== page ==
At the week 4 after infection, mice were treated intravenously (i.v.) with 10 μg of the NKT cell agonist α-GalCer (KRN7000, Cayman Chemical Company, USA) and euthanized four weeks later to determine the fungal burden in the lung.

2.11. Statistical Analysis

For the comparison between two groups, we used a 2-tailed unpaired -test, and for multiple comparisons, we used a two-way ANOVA followed by Turkey’s or Bonferroni’s multiple comparison test. All statistical analyses were performed using the GraphPad Prism 7 software (San Diego, CA).

3. Results

3.1. Invariant Natural Killer T Cells Are the Innate Source of IFN-γ in Response to Fungal Infection and Are Required to Control P. brasiliensis Growth

To determine the role of the iNKT cells in the immunity against P. brasiliensis, we tested the ability of naïve splenocytes from CD1d-/- mouse, deficient in diverse CD1d-restricted cells, or Jα18-/- mouse strain, which lacks only the CD1d-restrict iNKT cell subset, to respond to fungal infection [13, 23]. Thioglycolate-elicited peritoneal MΦ were exposed to Pb18 yeasts for 2 h, followed by coculture with splenocytes from naive WT, CD1d-/-, or Jα18-/- mice. Two days later, culture supernatants were collected, and MΦ were lysed to determine the number of viable yeasts. Figure 1(a) demonstrates that the addition of naive WT splenocytes to MΦ culture increased the fungicidal activity of macrophages. In contrast, splenocytes from both CD1d-/- and Jα18-/- mice failed to increase MΦ killing capacity, indicating that the ability of naive splenocytes to control fungal growth depends on iNKT cells. In concordance, coculture with splenocytes from WT mice resulted in a higher NO production than those from CD1d-/- and Jα18-/- (Figure 1(b)). Further analysis revealed that splenocytes from both CD1d-/- and Jα18-/- failed to produce IFN-γ in response to fungal infection (Figure 1(c)). Therefore, these data show that among CD1d-restrict cells, the iNKT cell subset is the primary source of IFN-γ during P. brasiliensis infection and essential for early control of fungal growth.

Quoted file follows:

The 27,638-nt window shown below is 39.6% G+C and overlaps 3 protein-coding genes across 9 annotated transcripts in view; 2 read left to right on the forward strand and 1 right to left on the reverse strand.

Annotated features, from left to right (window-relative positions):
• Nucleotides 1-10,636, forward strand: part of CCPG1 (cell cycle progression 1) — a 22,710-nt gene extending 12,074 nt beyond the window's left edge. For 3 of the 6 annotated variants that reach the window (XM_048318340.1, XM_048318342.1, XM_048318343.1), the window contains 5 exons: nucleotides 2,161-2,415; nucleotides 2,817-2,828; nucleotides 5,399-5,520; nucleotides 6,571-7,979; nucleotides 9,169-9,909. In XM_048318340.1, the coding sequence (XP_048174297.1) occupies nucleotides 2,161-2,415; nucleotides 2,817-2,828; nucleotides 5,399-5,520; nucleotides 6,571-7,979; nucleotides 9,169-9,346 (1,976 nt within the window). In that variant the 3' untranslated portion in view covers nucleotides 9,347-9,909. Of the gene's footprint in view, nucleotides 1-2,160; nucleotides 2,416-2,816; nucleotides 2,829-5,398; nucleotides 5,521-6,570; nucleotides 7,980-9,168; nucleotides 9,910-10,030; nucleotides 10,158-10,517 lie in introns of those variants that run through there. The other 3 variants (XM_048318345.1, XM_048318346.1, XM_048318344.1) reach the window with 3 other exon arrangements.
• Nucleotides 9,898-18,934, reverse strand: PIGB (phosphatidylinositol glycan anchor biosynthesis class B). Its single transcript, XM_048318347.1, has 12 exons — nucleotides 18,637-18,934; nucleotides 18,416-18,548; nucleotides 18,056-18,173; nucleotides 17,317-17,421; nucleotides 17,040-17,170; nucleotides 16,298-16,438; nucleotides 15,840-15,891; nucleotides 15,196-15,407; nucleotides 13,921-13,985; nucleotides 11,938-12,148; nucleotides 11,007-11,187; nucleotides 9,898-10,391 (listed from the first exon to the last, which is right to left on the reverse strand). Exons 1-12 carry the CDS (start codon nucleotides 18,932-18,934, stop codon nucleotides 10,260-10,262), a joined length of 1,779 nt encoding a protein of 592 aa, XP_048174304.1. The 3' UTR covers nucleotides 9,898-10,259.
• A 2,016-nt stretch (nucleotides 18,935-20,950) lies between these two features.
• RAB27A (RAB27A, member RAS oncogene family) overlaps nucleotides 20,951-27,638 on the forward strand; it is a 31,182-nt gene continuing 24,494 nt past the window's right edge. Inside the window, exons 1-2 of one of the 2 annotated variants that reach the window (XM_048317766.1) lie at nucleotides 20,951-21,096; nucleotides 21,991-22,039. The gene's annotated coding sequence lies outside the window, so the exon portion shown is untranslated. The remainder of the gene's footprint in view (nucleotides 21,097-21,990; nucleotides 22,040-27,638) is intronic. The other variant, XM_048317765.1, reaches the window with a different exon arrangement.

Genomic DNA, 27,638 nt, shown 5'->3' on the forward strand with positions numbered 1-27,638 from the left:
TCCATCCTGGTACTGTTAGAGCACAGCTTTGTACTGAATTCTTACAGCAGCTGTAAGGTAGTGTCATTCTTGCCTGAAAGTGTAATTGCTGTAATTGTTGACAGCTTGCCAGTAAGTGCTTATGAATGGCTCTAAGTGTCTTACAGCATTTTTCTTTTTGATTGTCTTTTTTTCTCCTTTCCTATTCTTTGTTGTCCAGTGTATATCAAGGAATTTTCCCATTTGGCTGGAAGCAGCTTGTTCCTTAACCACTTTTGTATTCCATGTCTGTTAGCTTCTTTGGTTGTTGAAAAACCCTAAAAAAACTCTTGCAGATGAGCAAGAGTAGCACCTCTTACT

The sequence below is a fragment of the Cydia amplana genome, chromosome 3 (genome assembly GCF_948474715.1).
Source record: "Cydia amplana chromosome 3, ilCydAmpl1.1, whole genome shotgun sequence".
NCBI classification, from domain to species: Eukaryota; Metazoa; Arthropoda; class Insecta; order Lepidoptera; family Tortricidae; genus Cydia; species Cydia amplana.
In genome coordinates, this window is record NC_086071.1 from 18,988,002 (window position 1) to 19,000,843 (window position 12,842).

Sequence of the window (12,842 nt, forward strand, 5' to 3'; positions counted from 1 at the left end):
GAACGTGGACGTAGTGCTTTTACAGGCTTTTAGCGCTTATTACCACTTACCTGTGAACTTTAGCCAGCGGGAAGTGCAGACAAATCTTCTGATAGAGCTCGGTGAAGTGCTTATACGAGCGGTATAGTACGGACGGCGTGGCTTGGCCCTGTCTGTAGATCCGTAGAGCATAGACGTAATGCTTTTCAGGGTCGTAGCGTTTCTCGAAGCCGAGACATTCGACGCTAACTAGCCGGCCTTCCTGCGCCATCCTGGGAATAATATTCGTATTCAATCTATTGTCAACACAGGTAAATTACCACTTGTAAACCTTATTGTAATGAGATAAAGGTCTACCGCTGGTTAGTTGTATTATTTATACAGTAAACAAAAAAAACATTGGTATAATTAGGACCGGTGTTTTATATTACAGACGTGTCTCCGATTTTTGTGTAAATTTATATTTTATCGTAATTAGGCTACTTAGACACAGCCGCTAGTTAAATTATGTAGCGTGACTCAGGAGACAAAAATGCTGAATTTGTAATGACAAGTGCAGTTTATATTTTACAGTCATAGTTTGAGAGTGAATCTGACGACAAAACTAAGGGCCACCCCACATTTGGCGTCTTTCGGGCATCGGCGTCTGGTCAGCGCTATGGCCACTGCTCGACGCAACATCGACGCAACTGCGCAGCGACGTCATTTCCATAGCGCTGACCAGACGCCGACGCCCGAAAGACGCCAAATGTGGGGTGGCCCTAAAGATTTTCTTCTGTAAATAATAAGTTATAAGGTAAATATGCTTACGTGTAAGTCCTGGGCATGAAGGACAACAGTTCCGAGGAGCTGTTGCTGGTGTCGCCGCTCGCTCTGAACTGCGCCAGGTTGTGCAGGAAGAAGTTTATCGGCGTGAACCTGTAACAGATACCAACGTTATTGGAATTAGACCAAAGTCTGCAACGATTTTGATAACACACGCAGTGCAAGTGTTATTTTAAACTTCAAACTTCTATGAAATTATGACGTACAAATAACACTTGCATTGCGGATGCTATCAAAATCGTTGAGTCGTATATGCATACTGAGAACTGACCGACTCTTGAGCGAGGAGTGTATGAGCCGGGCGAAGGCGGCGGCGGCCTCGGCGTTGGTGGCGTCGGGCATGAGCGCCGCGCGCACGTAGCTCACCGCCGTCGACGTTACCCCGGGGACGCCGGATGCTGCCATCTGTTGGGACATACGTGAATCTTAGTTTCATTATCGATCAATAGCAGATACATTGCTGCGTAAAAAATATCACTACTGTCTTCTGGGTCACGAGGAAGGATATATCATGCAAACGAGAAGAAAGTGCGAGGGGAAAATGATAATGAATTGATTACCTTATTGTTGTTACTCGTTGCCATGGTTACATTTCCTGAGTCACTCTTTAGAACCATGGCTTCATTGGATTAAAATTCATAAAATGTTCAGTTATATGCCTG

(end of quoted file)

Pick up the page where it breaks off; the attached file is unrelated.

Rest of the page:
3.2. Deficiency in iNKT Cells Impairs the Acute Airway Inflammation upon P. brasiliensis Infection

To determine the contribution of iNKT cells to the innate immune response against P. brasiliensis infection, we infected WT or Jα18-/- C57Bl/6 mice by intratracheal (i.t.) route with living Pb18 yeast cells, and the BAL was collected 72 h later. Jα18-/- mice presented a lower number of cells in the BAL compared to WT animals, which reflected an impaired airway neutrophilia (Figures 2(a) and 2(b), respectively). In accordance, the absence of iNKT cells resulted in lower levels of proinflammatory cytokines and chemokines, such as IFN-γ and KC in the airways (Figures 2(c) and 2(d), respectively). Moreover, NO levels in BAL were lower in the Jα18-/- animals than in the WT group (Figure 2(e)). Therefore, these data demonstrate that iNKT cells play an important role in the acute phase of the inflammatory response following pulmonary Pb18 infection.

3.3. iNKT Cells Drive Early CD8 T Cell Activation and Influence the Presence of Distinct GR1+CD11b+ Cellular Population in the Lungs of Infected Mice

The flow cytometric analysis of lung parenchyma did not reveal any significant difference in the frequency of CD4 and CD8 T lymphocytes between WT and Jα18-/- mice (Figure 3(a)). However, the frequency of CD8+CD69+ T cells in the Jα18-/- was lower than observed in WT group (Figure 3(b)). Because CD69 molecule represents an early activation marker, this result indicates that iNKT cells are required for the early activation of CD8+ T cells [24]. No significant difference was observed regarding CD69 expression in the CD4+ subset.

Further analysis revealed the presence of distinct GR1+CD11b+SSChigh and GR1+CD11b+SSClow cellular populations between WT and Jα18-/- animals (Figure 4). We first found that the GR1+CD11b+SSChigh, but not the GR1+CD11b+SSClow, subset was significantly increased in the Jα18-/- group versus WT animals (Figures 4(a) and 4(d), respectively). These cellular populations have been described as suppressor or effector myeloid cells according to their functional state [25]. Therefore, to better characterize their immunological status, we first determined the surface expression of the MHC-II molecule [26]. In the WT group, the frequency of MHC-II-expressing cells and its surface expression was higher in both GR1+CD11b+SSChigh and GR1+CD11b+SSClow cells indicating a proinflammatory profile (Figures 4(b), 4(c), 4(e), and 4(f), respectively) [26]. This notion is corroborated by a higher surface expression of CD11b molecule, especially within the GR1+CD11b+SSClow subset (Figures 4(g) and 4(h)) [27].

3.4. Deficiency in iNKT Cells Impairs Host Resistance against P. brasiliensis Infection